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RECORD NUMBER: 6 OF 20

OLS Field Name OLS Field Data
Main Title Characterization of the Mammalian Toxicity of the Crystal Polypeptides of 'Bacillus thuringiensis' subsp. 'Israelensis'.
Author Mayes, M. E. ; Held, G. A. ; Lau, C. ; Seely, J. C. ; Roe, R. M. ;
CORP Author Health Effects Research Lab., Research Triangle Park, NC. ;North Carolina State Univ. at Raleigh. ;Northrop Services, Inc./Environmental Sciences, Research Triangle Park, NC. ;National Inst. of Environmental Health Sciences, Research Triangle Park, NC.
Publisher c1989
Year Published 1989
Report Number EPA/600/J-89/271; PHS-ES-07046 ;PHS-ES-00044;
Stock Number PB90-197773
Additional Subjects Toxicity ; Crystals ; Peptides ; Hypothermia ; Rats ; Mice ; Erythrocytes ; Leukocytes ; Hemolysis ; Bradycardia ; Reprints ; Bacillus thuringiensis ; Affinity chromatography ; Lethal dose 50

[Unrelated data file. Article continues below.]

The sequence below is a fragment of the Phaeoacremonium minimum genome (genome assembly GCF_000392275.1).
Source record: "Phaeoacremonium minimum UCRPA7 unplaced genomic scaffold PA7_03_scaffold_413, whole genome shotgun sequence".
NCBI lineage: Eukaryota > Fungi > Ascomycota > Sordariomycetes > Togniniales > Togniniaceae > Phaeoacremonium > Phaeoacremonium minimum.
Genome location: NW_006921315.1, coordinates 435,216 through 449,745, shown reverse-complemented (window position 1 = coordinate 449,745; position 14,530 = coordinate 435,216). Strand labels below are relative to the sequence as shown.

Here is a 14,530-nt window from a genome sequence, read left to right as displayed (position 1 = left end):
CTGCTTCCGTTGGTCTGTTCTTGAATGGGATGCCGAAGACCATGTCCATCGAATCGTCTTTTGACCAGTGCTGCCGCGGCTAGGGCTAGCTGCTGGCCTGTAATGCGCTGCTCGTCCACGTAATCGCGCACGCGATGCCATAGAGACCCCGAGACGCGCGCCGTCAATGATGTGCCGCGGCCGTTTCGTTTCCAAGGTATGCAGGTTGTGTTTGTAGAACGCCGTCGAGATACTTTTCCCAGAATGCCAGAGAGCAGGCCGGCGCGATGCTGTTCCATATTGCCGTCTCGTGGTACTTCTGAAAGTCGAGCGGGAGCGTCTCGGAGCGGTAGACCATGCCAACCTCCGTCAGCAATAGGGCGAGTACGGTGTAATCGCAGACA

Holdings
Library Call Number Additional Info Location Last
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Status
NTIS  PB90-197773 Most EPA libraries have a fiche copy filed under the call number shown. Check with individual libraries about paper copy. NTIS 06/15/1990
Collation 15p
Abstract
Solubilized crystal polypeptide preparations of Bacillus thuringiensis subsp. israelensis (BTI) were fractionated by immunoaffinity chromatography using a bound monoclonal antibody formed against the 28K crystal polypeptide. The 28K polypeptide was confirmed to be hemolytic and to possess low mosquitocidal activity against Aedes aegypti larvae. By comparison, the 28K polypeptide was more potent than the solubilized BTI crystals in male Swiss Webster mice, as the LD50 values were (p<0.05) 0.77 and 2.33 mg protein/kg body wt, respectively. Acute administration of the 28K polypeptide (mg/kg,ip) produced severe hypothermia and bradycardia in the mouse. No evidence for cooperativity between the 28K and other crystal polypeptides was observed. Preliminary histological examination of the mouse hearts exposed to the 28K polypeptide did not reveal any specific lesion, suggesting that the deficient cardiac performance might be a secondary physiological response. The present results indicate that the 28K polypeptide is the mammalian toxic component of BTI crystals. (Copyright (c) Society of Toxicology.)